Monday, November 21, 2011
ON GIVING THANKS
I’ve written extensively on the contributions from Native Americans, contributions that are usually forgotten. These include foods, medicines, political ideas (including the U.S. Constitution and method of government), and much more.
Now that Thanksgiving is nearly upon us again this year, it’s appropriate to thank those people who helped the earliest settlers to survive. By “thanks,” I mean tangible forms of thanks, such as direct gifts to Native families who are still suffering from economic hardship. Look folks, their land was stolen from them as the flow of European culture rolled over them. Now they are the “forgotten minority.”
Casinos haven’t come to all the tribes, and even casinos are not the panacea that they are made out to be.
Yes, also give thanks to God! You should humbly give thanks for your bounty and your blessings. And this does not require you to consume massive amounts of food!
I gave a talk at the Sunday Spiritual Studies at WTI. I was describing the great diversity of Native Americans here in what is now Canada, U.S., and Mexico, with as many as 5000 distinct languages and/or dialects at the time of European contact. The cultural practices and religious ideas are likewise diverse. The Native Americans were never a homogenous group of people.
As a prelude to why we as Americans should give tangible thanks to Native Americans, I attempted to answer the very complicated question of “Who are/were the Native Americans?”
I hope to write this up into a full report with all the details, but for now, here is the basic outline and reference list of my report.
1. Scientific American, November 2011, The First Americans. A report showing that the “first Americans” were here far longer than previously thought.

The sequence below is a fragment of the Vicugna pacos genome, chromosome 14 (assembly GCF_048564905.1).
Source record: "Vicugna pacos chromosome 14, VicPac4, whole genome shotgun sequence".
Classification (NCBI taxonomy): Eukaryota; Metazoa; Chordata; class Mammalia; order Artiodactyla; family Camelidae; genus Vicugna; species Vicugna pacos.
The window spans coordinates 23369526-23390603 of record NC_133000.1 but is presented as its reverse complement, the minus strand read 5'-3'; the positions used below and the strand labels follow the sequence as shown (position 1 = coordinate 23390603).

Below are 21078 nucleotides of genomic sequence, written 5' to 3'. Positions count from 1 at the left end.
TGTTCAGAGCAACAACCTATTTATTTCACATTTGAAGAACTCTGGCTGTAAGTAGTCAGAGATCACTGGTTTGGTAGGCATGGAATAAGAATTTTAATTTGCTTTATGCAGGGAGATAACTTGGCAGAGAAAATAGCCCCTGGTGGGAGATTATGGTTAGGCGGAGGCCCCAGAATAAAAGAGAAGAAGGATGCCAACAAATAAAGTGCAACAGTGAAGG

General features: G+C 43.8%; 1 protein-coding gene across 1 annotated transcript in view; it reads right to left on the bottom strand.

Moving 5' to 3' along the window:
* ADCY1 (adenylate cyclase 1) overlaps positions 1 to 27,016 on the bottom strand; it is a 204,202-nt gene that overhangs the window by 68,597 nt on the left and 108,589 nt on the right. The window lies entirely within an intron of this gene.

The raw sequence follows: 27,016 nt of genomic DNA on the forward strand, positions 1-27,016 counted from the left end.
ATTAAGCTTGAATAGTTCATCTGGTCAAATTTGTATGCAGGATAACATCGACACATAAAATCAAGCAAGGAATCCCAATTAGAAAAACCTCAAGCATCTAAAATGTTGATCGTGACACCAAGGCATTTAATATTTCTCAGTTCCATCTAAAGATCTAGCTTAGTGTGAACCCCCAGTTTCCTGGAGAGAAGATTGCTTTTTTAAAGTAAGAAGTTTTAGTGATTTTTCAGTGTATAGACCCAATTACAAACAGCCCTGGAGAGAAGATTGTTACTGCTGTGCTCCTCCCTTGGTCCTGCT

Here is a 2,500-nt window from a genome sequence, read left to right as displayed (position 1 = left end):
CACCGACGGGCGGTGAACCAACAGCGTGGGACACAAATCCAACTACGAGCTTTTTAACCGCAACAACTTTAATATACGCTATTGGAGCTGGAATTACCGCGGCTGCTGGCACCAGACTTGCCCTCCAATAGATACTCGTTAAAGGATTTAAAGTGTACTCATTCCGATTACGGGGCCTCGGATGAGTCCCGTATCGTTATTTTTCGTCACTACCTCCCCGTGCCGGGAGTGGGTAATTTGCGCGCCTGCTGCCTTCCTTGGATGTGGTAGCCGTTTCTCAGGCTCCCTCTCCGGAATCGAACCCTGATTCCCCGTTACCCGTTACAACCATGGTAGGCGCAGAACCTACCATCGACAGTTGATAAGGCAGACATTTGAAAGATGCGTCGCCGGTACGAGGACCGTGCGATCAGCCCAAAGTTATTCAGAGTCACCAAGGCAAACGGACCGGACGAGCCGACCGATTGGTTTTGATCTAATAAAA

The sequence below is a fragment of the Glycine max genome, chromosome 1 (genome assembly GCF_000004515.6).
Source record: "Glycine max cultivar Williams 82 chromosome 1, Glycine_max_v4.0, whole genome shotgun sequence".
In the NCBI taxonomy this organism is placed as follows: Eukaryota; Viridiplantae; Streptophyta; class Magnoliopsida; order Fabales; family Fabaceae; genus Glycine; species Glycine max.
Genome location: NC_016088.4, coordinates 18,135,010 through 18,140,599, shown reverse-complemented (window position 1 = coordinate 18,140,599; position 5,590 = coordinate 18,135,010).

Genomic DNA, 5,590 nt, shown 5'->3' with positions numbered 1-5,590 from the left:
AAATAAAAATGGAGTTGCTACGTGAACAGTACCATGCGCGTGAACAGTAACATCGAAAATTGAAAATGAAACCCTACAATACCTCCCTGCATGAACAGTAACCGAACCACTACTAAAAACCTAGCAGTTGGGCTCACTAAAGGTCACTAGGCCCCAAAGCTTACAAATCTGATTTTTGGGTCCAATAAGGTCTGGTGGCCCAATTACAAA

2. “Red Earth, White Lies” by Vine Deloria, demonstrating that the “Bering Strait Theory” is just that, a theory, based on very little fact.
3. The case of Kensington Man, whose unofficial test showed that he was related to the Ainu of Japan.
4. “The Zuni Enigma” by Nancy Yaw Davis, who shows amazing connections between Japanese and the Zuni. Her theory is that Japanese Buddhists left earthquake-wracked medieval Japan and sailed across the Pacific to Southern California, eventually migrating inland to the Zuni territory.
5. “Pale Ink” by Henriette Mertz, detailing two visits by Chinese to the American west coast, one about 2000 B.C. and another about 400 A.D. She compares some uncanny connections between the Maya and the Chinese.
6. “He Walked the Americas” by L. Taylor Hansen, a collection of fables, legends, stories, and songs from assorted Native American tribes who speak of a holy man or prophet who came from the sea and spread teachings among all tribes.
7. National Geographic, December 1972, article “Mounds: Riddles from the Indian Past,” page 783. Page 794 and 795 shows a conch shell that was dug from a mound. A drawing on the conch shell shows rowers on a boat with an obvious symbol of Tanith, a Carthaginian lunar goddess of the Phoenician pantheon. How did that get there?
8. “America B.C.” by Barry Fell, a fascinating account of the many people who came to America before Columbus, and the evidence left behind.
9. “Cahokia, Ancient America’s Great City on the Mississippi” by Timothy Pauketat.
And there was much more in this fascinating exploration of the diverse roots of the people who became the First Americans. I hope that reading some of the books listed here will help to expand your perspective.